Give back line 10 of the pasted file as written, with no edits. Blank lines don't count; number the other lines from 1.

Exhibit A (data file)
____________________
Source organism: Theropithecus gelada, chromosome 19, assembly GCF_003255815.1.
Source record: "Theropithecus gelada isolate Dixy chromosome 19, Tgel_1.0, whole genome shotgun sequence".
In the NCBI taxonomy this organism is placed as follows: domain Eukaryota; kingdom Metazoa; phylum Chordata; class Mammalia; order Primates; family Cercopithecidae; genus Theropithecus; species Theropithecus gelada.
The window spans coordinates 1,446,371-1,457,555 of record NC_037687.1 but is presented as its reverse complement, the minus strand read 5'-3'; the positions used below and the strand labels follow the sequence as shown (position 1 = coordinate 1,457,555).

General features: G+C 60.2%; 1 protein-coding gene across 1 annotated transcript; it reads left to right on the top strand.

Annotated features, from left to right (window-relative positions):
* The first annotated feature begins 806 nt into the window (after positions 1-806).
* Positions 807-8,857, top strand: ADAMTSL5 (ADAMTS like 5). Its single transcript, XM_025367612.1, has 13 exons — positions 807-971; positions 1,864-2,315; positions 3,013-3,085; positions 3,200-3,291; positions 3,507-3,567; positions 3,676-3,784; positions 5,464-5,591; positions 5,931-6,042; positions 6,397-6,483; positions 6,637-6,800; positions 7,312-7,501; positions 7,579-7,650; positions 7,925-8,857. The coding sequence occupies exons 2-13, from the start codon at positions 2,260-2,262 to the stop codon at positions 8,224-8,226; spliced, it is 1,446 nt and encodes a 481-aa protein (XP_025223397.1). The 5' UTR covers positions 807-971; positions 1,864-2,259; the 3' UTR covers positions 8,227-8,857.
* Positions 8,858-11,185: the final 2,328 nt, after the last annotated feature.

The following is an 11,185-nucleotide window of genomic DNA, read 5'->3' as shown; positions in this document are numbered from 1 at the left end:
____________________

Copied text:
The following is an 11,185-nucleotide window of genomic DNA, read 5'->3' as shown; positions in this document are numbered from 1 at the left end: